updated 02:48 pm EST, Mon December 16, 2013
Search giant argues for California venue
Google is reportedly calling for a UK privacy lawsuit to be dismissed, arguing that the case should be heard in its home state of California, according to a Guardian report. The company has been sued by a group of users who accuse the company of illegally monitoring their online habits by circumventing security settings on the desktop and mobile versions of Apple's Safari browser.
"Google is very much here in the UK. It has a UK specific site. It has staff here. It sells adverts here. It makes money here," notes co-plaintiff Judith Vidal-Hall. "It is ludicrous for it to claim that, despite all of this very commercial activity, it won't answer to our courts."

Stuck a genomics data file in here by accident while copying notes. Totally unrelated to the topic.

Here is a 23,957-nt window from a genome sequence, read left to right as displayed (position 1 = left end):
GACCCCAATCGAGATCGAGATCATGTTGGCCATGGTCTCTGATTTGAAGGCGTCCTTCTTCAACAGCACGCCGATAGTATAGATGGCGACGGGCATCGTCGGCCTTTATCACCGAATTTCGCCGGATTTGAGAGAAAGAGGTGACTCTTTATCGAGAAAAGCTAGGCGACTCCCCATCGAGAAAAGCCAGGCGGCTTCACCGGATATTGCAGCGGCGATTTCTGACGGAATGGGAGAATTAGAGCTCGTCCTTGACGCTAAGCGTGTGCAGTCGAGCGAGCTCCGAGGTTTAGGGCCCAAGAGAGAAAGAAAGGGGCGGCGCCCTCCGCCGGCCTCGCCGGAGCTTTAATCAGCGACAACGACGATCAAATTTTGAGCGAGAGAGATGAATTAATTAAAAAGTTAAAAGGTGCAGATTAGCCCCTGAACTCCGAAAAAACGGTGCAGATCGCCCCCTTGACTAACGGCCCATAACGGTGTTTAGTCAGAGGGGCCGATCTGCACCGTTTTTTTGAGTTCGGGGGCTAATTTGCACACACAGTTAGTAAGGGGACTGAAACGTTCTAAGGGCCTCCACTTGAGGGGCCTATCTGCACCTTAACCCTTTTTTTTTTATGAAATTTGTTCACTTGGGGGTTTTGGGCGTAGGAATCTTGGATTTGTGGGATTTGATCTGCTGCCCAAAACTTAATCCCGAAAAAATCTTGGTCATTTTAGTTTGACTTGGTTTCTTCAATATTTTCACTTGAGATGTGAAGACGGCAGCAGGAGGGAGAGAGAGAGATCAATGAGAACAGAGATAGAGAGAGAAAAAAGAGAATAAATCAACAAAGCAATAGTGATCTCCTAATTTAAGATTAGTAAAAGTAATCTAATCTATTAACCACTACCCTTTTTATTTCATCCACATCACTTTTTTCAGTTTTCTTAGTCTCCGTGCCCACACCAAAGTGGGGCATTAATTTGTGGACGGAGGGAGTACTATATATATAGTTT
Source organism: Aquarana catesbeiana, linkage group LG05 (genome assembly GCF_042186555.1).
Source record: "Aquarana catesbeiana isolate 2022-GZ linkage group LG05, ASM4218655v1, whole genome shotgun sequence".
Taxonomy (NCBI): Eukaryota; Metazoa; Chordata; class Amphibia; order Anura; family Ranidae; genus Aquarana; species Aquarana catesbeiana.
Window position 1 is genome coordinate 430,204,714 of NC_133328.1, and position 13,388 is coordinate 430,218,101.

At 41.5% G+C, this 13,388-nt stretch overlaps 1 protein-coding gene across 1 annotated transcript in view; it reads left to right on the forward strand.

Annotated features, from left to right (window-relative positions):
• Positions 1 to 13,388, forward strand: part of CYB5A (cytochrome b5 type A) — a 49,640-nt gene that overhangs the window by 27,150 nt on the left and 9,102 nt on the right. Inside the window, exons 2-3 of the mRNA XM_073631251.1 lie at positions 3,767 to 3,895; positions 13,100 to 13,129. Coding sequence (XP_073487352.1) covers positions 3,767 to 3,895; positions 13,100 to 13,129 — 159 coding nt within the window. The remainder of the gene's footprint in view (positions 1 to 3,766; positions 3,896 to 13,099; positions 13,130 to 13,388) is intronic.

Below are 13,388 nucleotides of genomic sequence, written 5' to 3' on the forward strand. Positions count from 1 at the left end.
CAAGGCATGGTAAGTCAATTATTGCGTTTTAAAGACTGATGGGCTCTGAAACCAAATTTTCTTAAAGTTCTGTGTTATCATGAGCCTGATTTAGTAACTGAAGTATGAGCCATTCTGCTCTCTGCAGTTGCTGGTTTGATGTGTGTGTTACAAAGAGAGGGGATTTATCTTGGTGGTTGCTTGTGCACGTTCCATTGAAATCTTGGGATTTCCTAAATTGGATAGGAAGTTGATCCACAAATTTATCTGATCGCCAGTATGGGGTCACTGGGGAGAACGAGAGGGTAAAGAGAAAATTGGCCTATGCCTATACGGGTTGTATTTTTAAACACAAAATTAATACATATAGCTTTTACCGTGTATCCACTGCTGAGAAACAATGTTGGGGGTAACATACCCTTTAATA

The company had bypassed Safari's anti-tracking technology between 2011 and 2012, collecting browsing data that was subsequently used for targeted advertisements. The circumvention was blamed on a mistaken exploitation of a loophole implemented for other cookie-based capabilities, such as social networking login.
A California court dismissed a similar class-action suit filed by US users, refusing to hear the case because the plaintiffs could not prove any actual harm. The company nonetheless agreed to $40 million in settlements with the Federal Trade Commission and various US states.
"Google's approach that British consumers should travel all the way to California to seek redress for its wrongdoings is arrogant, immoral and a disgrace," adds Judith Vidal-Hall.
The UK courts have yet to publicly announce a decision in the case.